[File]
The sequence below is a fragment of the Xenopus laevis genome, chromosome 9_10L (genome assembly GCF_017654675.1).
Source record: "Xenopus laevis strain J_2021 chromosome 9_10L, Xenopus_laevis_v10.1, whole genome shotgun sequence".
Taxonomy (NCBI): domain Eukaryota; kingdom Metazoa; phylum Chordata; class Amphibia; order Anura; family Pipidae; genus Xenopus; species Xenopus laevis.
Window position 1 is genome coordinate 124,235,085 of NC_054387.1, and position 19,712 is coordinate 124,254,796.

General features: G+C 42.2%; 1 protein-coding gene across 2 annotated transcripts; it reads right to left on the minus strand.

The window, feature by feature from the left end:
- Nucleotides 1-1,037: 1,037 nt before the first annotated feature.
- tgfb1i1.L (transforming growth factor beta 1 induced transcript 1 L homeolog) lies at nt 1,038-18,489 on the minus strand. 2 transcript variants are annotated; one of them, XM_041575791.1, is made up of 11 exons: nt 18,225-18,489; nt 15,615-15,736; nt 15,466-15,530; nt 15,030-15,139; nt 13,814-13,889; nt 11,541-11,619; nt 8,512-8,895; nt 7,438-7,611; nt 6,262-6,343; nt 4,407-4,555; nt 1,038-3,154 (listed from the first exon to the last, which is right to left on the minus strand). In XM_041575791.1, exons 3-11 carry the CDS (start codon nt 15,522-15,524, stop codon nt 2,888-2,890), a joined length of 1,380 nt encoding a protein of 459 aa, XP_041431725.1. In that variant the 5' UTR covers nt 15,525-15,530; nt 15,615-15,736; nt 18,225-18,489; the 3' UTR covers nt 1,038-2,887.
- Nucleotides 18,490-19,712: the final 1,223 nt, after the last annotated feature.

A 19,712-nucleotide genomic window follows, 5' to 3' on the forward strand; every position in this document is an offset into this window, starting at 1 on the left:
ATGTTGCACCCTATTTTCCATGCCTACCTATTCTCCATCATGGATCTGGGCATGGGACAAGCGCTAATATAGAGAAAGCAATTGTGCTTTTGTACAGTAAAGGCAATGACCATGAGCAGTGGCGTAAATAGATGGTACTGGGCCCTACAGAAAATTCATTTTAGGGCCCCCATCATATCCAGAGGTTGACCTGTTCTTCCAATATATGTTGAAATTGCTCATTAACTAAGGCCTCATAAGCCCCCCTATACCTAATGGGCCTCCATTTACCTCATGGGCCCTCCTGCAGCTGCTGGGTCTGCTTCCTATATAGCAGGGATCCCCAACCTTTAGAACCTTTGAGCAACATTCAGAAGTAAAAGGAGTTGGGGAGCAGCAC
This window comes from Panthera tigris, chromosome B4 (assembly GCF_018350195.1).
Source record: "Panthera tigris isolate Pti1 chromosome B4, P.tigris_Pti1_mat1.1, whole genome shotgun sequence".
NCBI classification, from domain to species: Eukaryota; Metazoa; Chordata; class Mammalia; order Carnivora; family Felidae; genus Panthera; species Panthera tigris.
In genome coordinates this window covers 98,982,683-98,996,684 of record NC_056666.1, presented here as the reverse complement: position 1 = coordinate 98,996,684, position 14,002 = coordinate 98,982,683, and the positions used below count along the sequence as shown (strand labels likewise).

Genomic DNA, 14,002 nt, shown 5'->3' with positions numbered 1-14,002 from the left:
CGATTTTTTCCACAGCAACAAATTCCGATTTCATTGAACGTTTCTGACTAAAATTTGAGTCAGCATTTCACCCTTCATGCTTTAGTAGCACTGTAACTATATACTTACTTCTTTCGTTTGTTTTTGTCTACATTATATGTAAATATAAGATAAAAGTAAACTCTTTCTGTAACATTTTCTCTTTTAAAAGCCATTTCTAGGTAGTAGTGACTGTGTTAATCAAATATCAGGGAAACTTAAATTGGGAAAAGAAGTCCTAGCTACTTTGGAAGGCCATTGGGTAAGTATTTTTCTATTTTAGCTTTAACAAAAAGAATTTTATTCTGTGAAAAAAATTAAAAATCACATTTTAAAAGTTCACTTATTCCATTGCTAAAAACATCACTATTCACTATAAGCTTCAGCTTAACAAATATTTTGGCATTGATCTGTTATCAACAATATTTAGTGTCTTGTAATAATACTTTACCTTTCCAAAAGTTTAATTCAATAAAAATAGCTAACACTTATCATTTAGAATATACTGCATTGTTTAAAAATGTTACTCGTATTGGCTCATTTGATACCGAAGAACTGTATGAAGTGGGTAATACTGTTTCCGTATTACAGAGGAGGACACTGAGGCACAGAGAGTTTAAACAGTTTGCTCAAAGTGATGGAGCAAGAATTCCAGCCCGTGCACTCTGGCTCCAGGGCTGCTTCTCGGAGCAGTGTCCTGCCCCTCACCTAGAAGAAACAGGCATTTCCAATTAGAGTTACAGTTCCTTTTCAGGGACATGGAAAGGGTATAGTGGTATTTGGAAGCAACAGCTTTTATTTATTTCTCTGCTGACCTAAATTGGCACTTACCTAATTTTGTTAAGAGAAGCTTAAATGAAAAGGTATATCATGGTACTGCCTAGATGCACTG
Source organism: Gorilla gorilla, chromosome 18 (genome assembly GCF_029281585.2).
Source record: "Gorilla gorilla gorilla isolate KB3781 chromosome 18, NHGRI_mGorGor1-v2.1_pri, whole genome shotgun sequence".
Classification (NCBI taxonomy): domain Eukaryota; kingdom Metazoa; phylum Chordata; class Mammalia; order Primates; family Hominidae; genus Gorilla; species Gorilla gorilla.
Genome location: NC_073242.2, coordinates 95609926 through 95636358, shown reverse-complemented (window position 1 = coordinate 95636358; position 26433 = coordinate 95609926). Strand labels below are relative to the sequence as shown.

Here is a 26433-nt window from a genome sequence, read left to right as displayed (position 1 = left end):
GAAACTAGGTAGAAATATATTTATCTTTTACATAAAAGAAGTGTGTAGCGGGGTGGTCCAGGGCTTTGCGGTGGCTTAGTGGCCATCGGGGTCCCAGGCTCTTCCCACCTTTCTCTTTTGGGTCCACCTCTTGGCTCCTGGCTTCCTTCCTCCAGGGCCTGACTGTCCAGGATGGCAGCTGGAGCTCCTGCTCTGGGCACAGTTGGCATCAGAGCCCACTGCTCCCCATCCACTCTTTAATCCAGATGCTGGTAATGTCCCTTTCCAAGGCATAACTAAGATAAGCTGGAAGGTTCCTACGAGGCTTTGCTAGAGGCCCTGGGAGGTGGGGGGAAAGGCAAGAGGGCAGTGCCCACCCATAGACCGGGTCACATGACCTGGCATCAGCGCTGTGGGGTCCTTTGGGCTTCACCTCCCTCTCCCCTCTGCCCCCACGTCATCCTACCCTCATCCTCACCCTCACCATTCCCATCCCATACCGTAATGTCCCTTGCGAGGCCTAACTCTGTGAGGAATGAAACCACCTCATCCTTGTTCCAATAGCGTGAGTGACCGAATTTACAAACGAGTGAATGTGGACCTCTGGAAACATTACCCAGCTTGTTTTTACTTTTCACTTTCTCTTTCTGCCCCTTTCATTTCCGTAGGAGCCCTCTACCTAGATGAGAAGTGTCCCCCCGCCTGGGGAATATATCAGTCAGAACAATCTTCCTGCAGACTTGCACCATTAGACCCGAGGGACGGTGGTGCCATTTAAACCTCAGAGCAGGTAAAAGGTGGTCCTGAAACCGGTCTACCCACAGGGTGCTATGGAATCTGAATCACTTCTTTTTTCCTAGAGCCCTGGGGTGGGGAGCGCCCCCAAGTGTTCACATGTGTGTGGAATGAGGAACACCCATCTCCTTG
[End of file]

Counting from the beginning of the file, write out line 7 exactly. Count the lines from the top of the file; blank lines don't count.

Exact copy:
- Nucleotides 1-1,037: 1,037 nt before the first annotated feature.